Over time, what began with the beauty of progress eventually became a contentious subject. Street trees sit at the intersection of local politics, private and public lands and community planning and development. As dirt streets were paved and land costs increased, tree lawns have gradually become smaller and smaller, reduced to thin strips or mere grates in the concrete.
These days, most cities have specific requirements and guidelines for all urban trees. From the species selected to its placement. From the surrounding infrastructure to its maintenance. City trees are subject to a huge list of restrictions placed on them by planners and engineers that may not fully appreciate the complexity of their living requirements.
For instance, many current building techniques include 1 meter (or less) cubed tree pits surrounded by highly compacted road underlay, concrete or other root barriers. Each tree sat in its own enclosed space, with limited water and oxygen, devoid of living soil and companion plants.
As an example, my own hometown suggested (as recently as 2011), planting Acer campestre ‘Queen Elizabeth’ (field maple). Which is noted as a “medium” tree suitable for sidewalk plantings as diminutive as 3’ (90cm). According to the Wurtzelatlas (Root atlas), a rural field maple at a height of 14 m (46 ft) was found to have a root system spread of 13.5 m (44ft) x 18 m (59 ft) and depth of 3.5 m (11 ft).
When we combine this information with the architectural drawings that the city provided for street planting, several key issues immediately become apparent. It's a bit like a caged elephant. Can they survive in there, barely; will they thrive in that environment? Absolutely not. And this is just one of the issues that street trees must overcome. Let's break it down a little more and add a few fascinating case studies to get a broader view of things.
We choose our urban trees with a set of characteristics that are entirely unique and constantly in flux. This complexity can have far reaching consequences, since choosing an incompatible species can reduce a trees natural lifespan of 30-40 years, to just 7-14.
Some considerations include:
- available space
- climate conditions and extreme weather events (current and future)
- resistance (to pollution, compaction and drought, disease and road salt)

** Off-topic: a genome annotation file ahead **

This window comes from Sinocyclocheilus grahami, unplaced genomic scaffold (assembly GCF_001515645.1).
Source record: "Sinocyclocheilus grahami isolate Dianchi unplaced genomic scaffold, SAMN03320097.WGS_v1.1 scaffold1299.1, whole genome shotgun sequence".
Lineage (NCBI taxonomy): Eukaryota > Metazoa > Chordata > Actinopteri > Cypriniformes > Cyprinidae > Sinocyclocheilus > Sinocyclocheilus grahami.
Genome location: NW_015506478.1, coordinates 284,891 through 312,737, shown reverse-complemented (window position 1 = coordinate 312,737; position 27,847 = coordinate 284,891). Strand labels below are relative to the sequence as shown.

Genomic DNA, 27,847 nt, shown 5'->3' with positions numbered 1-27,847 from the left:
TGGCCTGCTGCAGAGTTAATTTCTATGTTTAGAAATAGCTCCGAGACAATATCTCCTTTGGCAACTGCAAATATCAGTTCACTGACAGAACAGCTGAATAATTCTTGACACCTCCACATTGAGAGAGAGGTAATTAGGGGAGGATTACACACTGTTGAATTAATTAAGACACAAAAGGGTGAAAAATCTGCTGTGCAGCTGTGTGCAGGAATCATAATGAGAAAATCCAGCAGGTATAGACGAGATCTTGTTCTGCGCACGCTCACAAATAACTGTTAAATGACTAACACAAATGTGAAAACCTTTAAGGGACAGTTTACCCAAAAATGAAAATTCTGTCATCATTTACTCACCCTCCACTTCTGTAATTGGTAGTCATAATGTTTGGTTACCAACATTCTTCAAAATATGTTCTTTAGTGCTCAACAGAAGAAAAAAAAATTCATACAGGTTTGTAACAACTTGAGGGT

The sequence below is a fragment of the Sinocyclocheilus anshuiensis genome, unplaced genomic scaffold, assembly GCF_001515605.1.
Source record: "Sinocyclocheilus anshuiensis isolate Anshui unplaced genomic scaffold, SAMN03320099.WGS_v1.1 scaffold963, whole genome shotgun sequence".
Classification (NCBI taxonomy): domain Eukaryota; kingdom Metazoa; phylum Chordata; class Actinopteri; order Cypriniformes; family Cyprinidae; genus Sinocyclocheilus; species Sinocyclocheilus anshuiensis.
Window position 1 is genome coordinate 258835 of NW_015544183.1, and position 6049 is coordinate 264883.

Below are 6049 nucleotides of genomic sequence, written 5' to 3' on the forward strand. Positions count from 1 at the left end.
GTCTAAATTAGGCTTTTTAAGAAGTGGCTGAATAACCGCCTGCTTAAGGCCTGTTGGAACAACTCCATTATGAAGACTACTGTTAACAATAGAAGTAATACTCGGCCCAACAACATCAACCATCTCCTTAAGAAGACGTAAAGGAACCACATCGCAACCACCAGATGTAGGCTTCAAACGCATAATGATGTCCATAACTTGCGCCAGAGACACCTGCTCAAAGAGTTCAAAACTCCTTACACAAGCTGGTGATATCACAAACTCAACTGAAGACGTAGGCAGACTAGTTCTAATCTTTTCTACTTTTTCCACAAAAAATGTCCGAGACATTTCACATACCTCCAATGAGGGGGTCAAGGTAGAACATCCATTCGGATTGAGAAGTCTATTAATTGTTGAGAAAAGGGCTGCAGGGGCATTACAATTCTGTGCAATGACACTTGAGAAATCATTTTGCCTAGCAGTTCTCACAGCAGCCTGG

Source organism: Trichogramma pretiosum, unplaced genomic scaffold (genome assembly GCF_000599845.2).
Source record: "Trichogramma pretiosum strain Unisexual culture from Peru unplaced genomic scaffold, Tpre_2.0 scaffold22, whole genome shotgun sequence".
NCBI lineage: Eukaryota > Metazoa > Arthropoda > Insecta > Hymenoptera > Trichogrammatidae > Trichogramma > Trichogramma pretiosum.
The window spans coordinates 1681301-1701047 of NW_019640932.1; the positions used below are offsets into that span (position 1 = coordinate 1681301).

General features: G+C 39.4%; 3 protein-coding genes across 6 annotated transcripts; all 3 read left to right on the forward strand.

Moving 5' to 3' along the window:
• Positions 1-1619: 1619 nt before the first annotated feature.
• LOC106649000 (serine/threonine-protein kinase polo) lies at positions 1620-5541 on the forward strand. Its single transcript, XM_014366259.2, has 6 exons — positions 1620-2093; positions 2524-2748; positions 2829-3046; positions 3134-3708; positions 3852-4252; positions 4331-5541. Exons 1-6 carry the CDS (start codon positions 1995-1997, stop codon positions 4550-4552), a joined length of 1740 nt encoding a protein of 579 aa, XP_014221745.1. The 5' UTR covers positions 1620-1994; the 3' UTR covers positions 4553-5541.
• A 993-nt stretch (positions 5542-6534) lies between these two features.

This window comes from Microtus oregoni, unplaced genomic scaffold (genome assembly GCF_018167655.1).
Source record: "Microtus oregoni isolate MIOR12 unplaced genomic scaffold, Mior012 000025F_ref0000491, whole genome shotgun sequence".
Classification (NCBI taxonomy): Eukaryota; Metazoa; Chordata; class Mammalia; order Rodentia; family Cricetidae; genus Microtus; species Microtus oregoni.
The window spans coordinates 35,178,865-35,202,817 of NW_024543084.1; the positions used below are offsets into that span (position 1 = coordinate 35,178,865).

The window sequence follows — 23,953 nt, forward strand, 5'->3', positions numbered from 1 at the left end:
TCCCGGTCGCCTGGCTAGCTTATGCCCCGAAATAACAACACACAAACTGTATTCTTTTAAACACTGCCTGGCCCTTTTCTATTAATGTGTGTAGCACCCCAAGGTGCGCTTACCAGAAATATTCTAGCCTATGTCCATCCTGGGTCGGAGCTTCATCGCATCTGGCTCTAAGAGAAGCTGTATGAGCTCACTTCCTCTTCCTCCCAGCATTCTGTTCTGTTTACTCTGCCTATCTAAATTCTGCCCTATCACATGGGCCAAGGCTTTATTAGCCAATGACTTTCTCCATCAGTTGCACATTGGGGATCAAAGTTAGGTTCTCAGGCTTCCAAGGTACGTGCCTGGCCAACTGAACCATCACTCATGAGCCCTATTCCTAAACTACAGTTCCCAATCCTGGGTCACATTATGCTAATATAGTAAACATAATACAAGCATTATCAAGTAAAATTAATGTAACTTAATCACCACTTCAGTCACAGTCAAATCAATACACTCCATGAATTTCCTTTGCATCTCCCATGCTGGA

- lack of invasive traits
- beauty, fragrance and seasonal interest
- maintenance requirements
- the ability to mitigate urban heat
- commercial production and availability of plant stock
Over the years, many species that were once popular, are no longer being planted. For instance, the tree of heaven (Ailanthus altissima), has been rejected because of its pungent odour. Many elms (Ulmus) have been lost to disease. Norway maples (Acer platanoides), are prodigious self seeders. And, a great number of females of various species were rejected because they’re considered messy. Dropping fruit, seeds and pods, that may provide food for wildlife but also require regular cleanup. This has inadvertantly increased seasonal hay fever, due to the volume of pollen that is released by the overwhelmingly male tree population.
Some cities have begun to address these issues, including Vancouver, where a list of 300 tree species has been compiled, thought to be more resilient to continuing climate change. Others have limited the number of same family, genera and species to be planted overall, in order to maintain diversity and limit disease loss. In addition to the inclusion of lesser used varieties and native species or navitars (native cultivars), that can be commercial produced.
City of Melbourne
A unique collaboration has lead to a new way of choosing plant material for the city of Melbourne. Parks and Greening departments began by approaching university academics to identify a range of suitable species based on various future climate scenarios. When they realized that many of the suggestions weren’t readily available, local industry professionals joined in to source and grow potential plant material. The resulting trees, are then trialed on low key sites around the city, where they can be monitored and assessed in situ, prior to wider distribution.
The result is the formation of a symbiotic relationship between the city and the nurseries that supply them. City staff are able to specify the numbers, quality and species of trees that they want. Meanwhile the nurseries, not only get contracts, but provide important feedback that ensures the best possible success for urban projects.
Placement and Infrastructure